I’m three years late to the party, but on a long road trip to Baltimore this weekend, Dan (my husband) and I listened to Tina Fey’s Bossypants audiobook. It was my first audiobook experience, and I thoroughly enjoyed spending six hours with Tina (especially because Dan was there with me) as she spoke about the challenges facing a professional woman in today’s society. At times, I imagined that it was me reading my own stories out loud (Tina, I just love squirrels that eat food with their hands! I also have no idea how to decide when to have kids and when to focus on my career! I’ve been asked that exact same question while stuffing my face with cake!). Other times, I just listened and soaked in what Tina Fey taught me.
“Do your thing and don’t care if they like it.”
Tina shared a story about how she casually joked in an informal dinner with a reporter friend that she would “leave Earth” if John McCain and Sarah Palin were elected to the White House. It was interpreted seriously and blown out of proportion by the media, but Tina didn’t leave it out of her autobiography – she owned it. Maybe she shouldn’t have said it out loud, maybe she shouldn’t have trusted her friend, but really: she did her thing, regardless of what anyone else thought. It made me think instantly about times when I “humble bragged” on Facebook and some acquaintances rolled their eyes, or times when I tweeted something that was perceived as too emotional for my professional persona. Maybe these behaviors were interpreted in a negative way, but that’s me: sometimes too proud, and sometimes too vulnerable for my own good. I am owning it.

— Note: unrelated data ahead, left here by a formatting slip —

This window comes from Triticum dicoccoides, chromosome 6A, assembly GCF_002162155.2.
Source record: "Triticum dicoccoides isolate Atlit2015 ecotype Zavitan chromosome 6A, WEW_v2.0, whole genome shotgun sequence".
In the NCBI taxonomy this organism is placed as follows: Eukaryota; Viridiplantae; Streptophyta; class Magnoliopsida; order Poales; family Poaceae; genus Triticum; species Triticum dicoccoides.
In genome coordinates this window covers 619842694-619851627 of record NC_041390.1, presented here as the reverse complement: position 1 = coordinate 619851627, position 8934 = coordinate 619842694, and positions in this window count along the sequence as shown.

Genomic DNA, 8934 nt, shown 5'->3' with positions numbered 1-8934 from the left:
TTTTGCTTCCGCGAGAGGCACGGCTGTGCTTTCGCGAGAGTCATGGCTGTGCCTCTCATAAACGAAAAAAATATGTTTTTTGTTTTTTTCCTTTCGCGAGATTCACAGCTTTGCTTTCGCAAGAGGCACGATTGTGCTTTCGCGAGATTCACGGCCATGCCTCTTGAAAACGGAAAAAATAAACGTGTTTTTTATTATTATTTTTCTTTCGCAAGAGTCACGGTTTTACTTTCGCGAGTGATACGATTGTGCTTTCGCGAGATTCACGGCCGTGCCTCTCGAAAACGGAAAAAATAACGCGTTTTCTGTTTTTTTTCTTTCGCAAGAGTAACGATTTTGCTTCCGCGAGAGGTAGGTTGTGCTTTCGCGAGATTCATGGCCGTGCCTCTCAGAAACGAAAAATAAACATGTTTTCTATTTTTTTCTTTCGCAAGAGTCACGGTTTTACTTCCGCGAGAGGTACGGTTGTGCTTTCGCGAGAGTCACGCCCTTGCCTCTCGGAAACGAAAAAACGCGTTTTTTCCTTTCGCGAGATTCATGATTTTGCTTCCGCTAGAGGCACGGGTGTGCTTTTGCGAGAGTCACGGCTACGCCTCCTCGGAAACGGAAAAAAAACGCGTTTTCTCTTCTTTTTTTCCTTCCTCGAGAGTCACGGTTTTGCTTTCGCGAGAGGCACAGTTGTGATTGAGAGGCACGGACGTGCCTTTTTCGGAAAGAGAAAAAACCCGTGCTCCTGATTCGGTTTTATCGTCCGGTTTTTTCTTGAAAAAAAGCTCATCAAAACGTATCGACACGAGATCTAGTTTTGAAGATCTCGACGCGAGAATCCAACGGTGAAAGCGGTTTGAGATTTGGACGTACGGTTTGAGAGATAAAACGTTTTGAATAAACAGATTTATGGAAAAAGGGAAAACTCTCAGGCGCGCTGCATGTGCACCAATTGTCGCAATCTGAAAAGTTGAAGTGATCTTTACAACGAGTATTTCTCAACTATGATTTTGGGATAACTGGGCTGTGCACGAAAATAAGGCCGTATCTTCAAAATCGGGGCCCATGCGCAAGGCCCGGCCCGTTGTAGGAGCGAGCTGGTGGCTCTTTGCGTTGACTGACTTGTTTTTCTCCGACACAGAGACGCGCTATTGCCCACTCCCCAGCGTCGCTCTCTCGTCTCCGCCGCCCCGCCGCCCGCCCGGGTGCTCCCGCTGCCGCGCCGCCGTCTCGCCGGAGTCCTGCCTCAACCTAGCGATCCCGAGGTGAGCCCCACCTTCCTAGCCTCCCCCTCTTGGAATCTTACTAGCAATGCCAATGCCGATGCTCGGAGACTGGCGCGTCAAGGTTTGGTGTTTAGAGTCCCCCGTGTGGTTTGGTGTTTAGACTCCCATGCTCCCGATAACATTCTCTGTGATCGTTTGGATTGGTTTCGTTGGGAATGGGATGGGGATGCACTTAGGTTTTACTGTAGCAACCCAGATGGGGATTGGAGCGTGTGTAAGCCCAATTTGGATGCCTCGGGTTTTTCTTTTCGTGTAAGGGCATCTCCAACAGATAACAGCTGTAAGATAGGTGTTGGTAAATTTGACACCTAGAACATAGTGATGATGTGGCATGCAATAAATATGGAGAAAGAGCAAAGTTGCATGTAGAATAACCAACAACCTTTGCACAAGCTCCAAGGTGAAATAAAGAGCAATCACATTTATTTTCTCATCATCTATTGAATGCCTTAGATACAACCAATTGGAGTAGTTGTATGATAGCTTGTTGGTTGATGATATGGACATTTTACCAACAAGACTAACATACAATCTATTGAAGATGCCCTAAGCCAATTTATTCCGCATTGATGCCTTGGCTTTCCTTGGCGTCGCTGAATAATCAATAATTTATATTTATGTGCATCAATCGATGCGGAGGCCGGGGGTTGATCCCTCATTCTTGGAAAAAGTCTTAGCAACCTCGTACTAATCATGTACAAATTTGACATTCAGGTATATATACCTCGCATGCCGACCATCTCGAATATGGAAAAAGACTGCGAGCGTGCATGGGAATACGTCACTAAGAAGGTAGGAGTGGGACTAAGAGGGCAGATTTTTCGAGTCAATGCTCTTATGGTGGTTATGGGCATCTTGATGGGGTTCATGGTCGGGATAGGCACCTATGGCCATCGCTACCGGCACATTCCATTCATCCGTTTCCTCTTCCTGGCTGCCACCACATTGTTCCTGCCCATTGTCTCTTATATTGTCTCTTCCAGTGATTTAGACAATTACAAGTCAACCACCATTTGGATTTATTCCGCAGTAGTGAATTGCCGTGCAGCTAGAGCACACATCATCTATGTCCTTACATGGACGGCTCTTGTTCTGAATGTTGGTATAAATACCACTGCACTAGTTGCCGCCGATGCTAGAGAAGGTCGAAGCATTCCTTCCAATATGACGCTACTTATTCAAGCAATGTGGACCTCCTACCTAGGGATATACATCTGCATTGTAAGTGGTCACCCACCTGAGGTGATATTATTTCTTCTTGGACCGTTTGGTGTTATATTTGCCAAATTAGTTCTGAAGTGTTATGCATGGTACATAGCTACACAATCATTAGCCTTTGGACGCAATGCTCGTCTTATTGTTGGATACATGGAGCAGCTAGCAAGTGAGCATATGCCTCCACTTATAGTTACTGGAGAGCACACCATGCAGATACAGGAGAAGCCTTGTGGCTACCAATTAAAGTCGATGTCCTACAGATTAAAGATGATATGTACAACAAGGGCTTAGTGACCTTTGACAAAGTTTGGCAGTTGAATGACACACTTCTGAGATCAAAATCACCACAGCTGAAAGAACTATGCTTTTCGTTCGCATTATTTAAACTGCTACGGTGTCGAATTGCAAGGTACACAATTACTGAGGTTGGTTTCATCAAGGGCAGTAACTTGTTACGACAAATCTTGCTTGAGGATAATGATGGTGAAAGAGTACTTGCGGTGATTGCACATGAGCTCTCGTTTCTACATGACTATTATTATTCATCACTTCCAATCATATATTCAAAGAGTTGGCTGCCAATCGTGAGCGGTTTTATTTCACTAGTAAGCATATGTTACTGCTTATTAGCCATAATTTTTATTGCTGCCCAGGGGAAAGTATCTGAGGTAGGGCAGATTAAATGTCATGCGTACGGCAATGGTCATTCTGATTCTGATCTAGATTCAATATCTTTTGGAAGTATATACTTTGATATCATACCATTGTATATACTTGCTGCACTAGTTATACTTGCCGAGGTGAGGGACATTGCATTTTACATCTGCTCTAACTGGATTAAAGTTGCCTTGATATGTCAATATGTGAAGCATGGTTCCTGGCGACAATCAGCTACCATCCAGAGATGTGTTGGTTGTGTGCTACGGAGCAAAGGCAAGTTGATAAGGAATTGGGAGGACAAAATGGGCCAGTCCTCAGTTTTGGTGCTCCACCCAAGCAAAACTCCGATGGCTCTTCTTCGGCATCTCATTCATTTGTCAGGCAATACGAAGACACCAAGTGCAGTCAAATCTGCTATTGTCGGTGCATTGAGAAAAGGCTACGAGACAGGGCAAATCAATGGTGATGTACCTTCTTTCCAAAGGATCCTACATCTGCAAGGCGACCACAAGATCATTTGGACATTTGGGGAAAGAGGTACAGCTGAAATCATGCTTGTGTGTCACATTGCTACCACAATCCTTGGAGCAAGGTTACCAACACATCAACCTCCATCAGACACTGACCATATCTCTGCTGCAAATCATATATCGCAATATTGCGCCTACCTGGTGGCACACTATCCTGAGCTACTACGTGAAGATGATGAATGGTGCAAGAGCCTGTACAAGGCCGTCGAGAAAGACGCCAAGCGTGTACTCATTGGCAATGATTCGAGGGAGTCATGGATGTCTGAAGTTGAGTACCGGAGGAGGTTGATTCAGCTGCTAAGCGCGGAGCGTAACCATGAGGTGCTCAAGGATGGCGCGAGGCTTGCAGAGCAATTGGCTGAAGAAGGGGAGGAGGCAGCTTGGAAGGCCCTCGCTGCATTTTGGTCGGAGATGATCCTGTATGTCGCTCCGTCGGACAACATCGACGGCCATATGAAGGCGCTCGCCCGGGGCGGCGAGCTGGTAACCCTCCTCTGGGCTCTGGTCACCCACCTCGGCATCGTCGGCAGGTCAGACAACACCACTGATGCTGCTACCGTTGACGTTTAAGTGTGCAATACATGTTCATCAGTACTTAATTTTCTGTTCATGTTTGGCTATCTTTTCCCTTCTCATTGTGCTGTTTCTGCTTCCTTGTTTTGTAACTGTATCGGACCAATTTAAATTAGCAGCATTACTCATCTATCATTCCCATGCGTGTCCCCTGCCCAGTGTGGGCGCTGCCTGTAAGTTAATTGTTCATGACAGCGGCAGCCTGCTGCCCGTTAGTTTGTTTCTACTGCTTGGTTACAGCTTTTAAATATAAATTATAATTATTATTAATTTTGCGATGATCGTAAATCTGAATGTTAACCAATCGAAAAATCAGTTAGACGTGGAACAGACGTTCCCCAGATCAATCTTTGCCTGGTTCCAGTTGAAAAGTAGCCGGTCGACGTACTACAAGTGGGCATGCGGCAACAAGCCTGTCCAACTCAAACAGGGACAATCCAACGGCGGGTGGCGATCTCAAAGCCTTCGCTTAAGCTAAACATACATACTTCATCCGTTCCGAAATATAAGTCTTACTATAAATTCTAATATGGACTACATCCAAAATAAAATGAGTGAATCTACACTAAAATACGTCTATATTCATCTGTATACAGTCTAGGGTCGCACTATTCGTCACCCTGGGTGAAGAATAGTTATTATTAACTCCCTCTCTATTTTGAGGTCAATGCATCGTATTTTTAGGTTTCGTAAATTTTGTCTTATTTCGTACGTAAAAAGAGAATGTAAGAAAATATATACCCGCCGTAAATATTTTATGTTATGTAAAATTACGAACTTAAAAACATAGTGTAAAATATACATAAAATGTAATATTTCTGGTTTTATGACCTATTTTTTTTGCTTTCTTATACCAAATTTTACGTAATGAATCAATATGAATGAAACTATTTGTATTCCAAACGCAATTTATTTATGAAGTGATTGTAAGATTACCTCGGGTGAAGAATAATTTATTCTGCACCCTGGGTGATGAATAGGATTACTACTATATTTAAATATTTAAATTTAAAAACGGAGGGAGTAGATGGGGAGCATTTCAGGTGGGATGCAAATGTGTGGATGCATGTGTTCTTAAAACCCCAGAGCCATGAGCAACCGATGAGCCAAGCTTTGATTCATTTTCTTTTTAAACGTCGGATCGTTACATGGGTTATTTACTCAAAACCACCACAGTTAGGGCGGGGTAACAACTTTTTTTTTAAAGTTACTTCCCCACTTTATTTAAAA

“This is what I tell young women who ask me for career advice. People are going to try to trick you. To make you feel that you are in competition with one another. “You’re up for a promotion. If they go for a woman, it’ll be between you and Barbara.” Don’t be fooled. You’re not in competition with other women. You’re in competition with everyone.”
I found Bossypants extremely valuable for the way that Tina addressed serious social issues through storytelling. Rather than sharing statistics about gender equality, she used her life experiences to address the challenges that women face on a daily basis when it comes to being in a competitive career with men. I particularly loved her perspective on body image and how women are constantly told to use what limited minutes they have in the day to look/act/be perfect. In the spirit of dealing head on with societal pressures, I’m going to ‘fess up and admit that I actually Photoshopped my own Linked In profile picture (embarrassing, but true). Thanks to Tina, now I’m questioning why I felt the need to do that in the first place.
“You can’t be that kid standing at the top of the waterslide, overthinking it. You have to go down the chute.”
This quote is perfect: visual, meaningful, and also pretty relevant to anyone who spent summers at a water park. It brings me back to my one word resolution: do. I can’t be waiting my turn on the slide any longer. This goes for my personal life (DIY projects, blogging, health/fitness goals) and professional life (finding the next step in my career, developing supervisory skills, spearheading programs). I’m going to go down the chute. Something embarrassing could happen on the way down, I could get a few elbow burns, and the chute might take me down some dark and scary tunnels. But if Tina can go down the slide, so can I.
That’s what Tina Fey taught me.